Finnmarksvidda - big country

Right now the planning of mine and Joe Newton's trip across Finnmarksvidda is looming big. Only a couple of days before we leave for this giant, wide-open expanse at the top of the European continent. We hope to cross a large part of it during six days of skiing and rulking.

By Jörgen Johansson

Check out what my skiing partner Joe Newton has written about the plans for Finnmarksvidda here. I am really happy about him fixing us up with a SPOT tracker as well, I have been planning to familiarize myself with that kind of gadgets for a long time. Nice to have some sort of life line even if the statistics say we won't need it. After all, more people get hurt on their way driving to their backpacking destinations than from the actual hiking. Also, I think it will be a comfort for my family to know more of how things are going.

Finnmarksvidda is Norway's largest plateau. Not known for it's impressive peaks at all. The area is in fact undulating between 300-500 meters above sea level. But it is big; 22 000 square kilometers, or about the size of Israel, slightly bigger than Wales or slightly smaller than Belgium depending on your references.


There are roughly four towns connected with roads. At sea level there is Alta and Lakselv, and bordering the Finnish taiga is Karasjoki. Up on the tundra is 'the capital of the Sami people' which is Kautokeino. So, few roads and not many people and the coldest weather in Norway. Sihcajavri, close to Kautokeino, has an average yearly temperature of -3 Centigrade. This is colder than the Norwegian artic islands of Jan Mayen or Bear Island.

Can anyone blame us for being unable to stay away?

Joe and I will be leaving Alta after a hearty last lunch on Tuesday March 22. We plan to arrive in Kautokeino no later than Monday March 28 and take the bus back in time for our flight south on March 29.  We will be travelling west of route 93, where there is a huge area with no roads and not many trails. The route finding will no doubt be a challenge in this landscape that is not studded with easily identified mountains and valleys.

My gear will be more or less what served me so well in Sarek last year with a few minor changes. Like my ski bag, or whatever you call those longish things necessary when flying with your skis. I put one together the other night from some scraps of cuben fiber and silnylon. Beautiful? Not really, but light. 42 grams. I am pretty satisfied with that.

14 comments:

Geoff said...

That sounds wonderful, if the average yearly temperature is -3 Centigrade, what temperature variations do you expect on your trip?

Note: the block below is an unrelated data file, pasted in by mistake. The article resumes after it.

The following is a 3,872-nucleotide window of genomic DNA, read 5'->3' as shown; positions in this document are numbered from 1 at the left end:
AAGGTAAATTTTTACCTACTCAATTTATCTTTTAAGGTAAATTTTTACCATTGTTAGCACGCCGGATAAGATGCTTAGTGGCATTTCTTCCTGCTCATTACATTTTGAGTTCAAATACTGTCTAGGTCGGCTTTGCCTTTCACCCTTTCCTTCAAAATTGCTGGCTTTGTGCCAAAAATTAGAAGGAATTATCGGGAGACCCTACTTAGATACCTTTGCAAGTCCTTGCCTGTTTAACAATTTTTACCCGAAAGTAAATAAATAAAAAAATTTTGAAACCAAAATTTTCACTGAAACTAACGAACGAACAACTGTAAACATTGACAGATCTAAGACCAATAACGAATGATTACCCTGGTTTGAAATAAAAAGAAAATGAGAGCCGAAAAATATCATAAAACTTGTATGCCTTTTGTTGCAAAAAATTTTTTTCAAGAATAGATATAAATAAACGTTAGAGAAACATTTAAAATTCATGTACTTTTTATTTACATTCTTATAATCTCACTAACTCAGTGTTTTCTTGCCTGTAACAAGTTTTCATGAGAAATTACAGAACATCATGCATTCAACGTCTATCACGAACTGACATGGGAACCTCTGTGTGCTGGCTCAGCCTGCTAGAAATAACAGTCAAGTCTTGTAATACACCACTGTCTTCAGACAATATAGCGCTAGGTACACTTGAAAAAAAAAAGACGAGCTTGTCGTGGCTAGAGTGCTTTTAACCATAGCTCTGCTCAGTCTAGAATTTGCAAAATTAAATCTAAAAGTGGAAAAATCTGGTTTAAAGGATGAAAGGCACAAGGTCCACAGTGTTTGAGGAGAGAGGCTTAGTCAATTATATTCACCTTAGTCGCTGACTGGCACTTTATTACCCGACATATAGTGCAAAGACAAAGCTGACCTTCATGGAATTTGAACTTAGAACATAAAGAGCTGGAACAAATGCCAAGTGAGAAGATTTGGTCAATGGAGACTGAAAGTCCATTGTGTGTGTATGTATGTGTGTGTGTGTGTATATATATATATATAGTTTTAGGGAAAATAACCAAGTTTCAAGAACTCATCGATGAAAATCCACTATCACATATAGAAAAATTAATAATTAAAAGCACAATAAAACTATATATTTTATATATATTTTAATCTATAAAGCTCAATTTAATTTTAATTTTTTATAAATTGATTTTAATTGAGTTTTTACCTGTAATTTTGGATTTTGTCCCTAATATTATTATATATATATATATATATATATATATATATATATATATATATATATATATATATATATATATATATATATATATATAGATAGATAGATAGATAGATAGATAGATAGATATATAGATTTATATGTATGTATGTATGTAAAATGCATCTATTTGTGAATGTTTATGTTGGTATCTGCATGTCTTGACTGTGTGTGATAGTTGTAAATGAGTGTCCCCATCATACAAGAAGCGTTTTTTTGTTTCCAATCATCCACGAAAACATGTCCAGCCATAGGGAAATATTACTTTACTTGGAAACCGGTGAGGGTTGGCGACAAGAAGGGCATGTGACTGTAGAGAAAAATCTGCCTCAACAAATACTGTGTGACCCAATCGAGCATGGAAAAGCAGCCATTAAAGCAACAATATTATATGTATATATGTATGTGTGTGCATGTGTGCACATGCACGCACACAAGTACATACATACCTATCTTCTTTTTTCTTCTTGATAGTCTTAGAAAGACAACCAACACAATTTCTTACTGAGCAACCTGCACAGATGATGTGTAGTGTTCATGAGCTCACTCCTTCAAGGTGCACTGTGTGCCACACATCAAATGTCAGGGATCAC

Joe Newton said...

"Finnmarksvidda is Norway's largest plateau... But it is big; 22 000 square kilometers, or about the size of Israel... few roads... not many people... the coldest weather in Norway..." - I wish you would stop putting these facts in print ;)

My ski bag weighs 1247g. I'll be leaving mine at the airport...

Jörgen Johansson said...

Geoff,
Fact is, the forecast so far is reasonably benign, with -10 C at night and -5 C during the day. Chillier as the week progresses, the current forecast ends Thursday. Tomorrow some hard winds along the coast, but up on the 'vidda' chances for nice weather.
Bottom line, could be a lot worse, but you never know. But we both know our gear will work well down to -25 C. Lower than that and it'll be hot water bottles galore...

Martin Nordesjö said...

I'm a bit worried about you two. I saw this Norwegian documentary called "Trolljegeren", and it seems the government is hiding the fact that the area is inhibited by trolls. So just be careful.

Martin Nordesjö said...

InHABited by trolls, too.

Joe Newton said...

I'm more worried by the other Norwegian documentry I saw recently, Dead Snow.

I don't need to be able to ski faster than the trolls or zombies, just faster than Jorgen...

Jörgen Johansson said...

Joe, sounds like I am living on borrowed time and you on borrowed skis...
Anyway, I'm not worried about trolls, they are all stoned by dawn in my experience.

Martin Nordesjö said...

You might want worry about Joe, because I've heard the Brits are all stoned by dawn too.

(Sorry, just had to. I will stop now.)

Jörgen Johansson said...

Yeah Martin, you're right. He kind of looks like one of the characters in 'From dusk til dawn' as well :-)

Mark Roberts said...

I know I'm envious, and looking forward to hearing how you get on. It sounds like good weather - perfect for those undulating hills :)

Geoff said...

Would I be correct in assuming your 343 target weight, is for the summer, if so how heavy will your big three weigh on your Finnmarksvidda walk?

Jörgen Johansson said...

Geoff,
Yep. At least for me 343 is a three season method to lower pack weight. Who knows what Newton might be up to.

I'll be using the same gear as last year in Sarek (http://www.fjaderlatt.se/2010/04/across-sarek-in-winter-gear-list.html) and my three big ones then landed at 4127 grams not counting the Rulk and 5536 gram including the Rulk.
I also made some comparisons between my gear and Andy Skurkas in this post last year:
http://www.fjaderlatt.se/2010/03/skurka-alaska-yukon-expedition-is-on.html

Joe Newton said...

Like Jorgen I am over the 343 for this trip but we are talking about a 7 day winter trip off trail in the far north of Norway. It's the bag/quilt combo that, while hopefully coping with moisture accumulation well, creates the extra weight. I know of a couple of -20C rated down bags that would get me under 343 but could possibly collapse after several days and be useless.

Geoff said...

I’m very impressed with your 343 weights, over the last 2 years I’m managed to reduce my big 3 from 6.5Kg to 4.2Kg, but still have a long way to go to reach a 3 season goal of 3 Kg.

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